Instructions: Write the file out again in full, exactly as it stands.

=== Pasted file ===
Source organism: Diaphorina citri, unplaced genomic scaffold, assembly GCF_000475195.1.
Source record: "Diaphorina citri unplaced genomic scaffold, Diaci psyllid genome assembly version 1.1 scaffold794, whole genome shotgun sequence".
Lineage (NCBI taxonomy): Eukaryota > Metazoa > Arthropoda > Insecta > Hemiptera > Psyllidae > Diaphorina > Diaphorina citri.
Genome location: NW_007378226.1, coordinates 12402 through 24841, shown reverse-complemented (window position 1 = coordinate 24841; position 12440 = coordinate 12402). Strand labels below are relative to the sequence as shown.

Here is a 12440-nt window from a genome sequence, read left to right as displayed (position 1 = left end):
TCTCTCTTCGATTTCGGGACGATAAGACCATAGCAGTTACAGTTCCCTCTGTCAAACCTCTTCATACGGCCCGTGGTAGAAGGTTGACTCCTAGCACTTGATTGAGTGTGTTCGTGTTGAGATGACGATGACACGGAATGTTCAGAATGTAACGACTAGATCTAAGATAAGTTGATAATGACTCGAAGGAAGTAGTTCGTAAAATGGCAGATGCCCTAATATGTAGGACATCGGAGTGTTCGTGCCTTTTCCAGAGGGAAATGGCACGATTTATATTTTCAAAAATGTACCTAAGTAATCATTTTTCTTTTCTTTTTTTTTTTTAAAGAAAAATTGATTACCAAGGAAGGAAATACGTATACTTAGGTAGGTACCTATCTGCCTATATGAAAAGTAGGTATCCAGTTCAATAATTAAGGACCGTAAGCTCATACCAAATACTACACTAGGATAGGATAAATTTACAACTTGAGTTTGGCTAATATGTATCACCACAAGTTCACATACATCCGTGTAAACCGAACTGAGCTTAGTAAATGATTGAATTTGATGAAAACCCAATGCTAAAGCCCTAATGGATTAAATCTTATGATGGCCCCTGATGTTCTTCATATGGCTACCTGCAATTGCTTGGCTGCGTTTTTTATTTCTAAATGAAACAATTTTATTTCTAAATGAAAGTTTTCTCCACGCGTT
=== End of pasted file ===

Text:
Source organism: Diaphorina citri, unplaced genomic scaffold, assembly GCF_000475195.1.
Source record: "Diaphorina citri unplaced genomic scaffold, Diaci psyllid genome assembly version 1.1 scaffold794, whole genome shotgun sequence".
Lineage (NCBI taxonomy): Eukaryota > Metazoa > Arthropoda > Insecta > Hemiptera > Psyllidae > Diaphorina > Diaphorina citri.
Genome location: NW_007378226.1, coordinates 12402 through 24841, shown reverse-complemented (window position 1 = coordinate 24841; position 12440 = coordinate 12402). Strand labels below are relative to the sequence as shown.

Here is a 12440-nt window from a genome sequence, read left to right as displayed (position 1 = left end):
TCTCTCTTCGATTTCGGGACGATAAGACCATAGCAGTTACAGTTCCCTCTGTCAAACCTCTTCATACGGCCCGTGGTAGAAGGTTGACTCCTAGCACTTGATTGAGTGTGTTCGTGTTGAGATGACGATGACACGGAATGTTCAGAATGTAACGACTAGATCTAAGATAAGTTGATAATGACTCGAAGGAAGTAGTTCGTAAAATGGCAGATGCCCTAATATGTAGGACATCGGAGTGTTCGTGCCTTTTCCAGAGGGAAATGGCACGATTTATATTTTCAAAAATGTACCTAAGTAATCATTTTTCTTTTCTTTTTTTTTTTTAAAGAAAAATTGATTACCAAGGAAGGAAATACGTATACTTAGGTAGGTACCTATCTGCCTATATGAAAAGTAGGTATCCAGTTCAATAATTAAGGACCGTAAGCTCATACCAAATACTACACTAGGATAGGATAAATTTACAACTTGAGTTTGGCTAATATGTATCACCACAAGTTCACATACATCCGTGTAAACCGAACTGAGCTTAGTAAATGATTGAATTTGATGAAAACCCAATGCTAAAGCCCTAATGGATTAAATCTTATGATGGCCCCTGATGTTCTTCATATGGCTACCTGCAATTGCTTGGCTGCGTTTTTTATTTCTAAATGAAACAATTTTATTTCTAAATGAAAGTTTTCTCCACGCGTT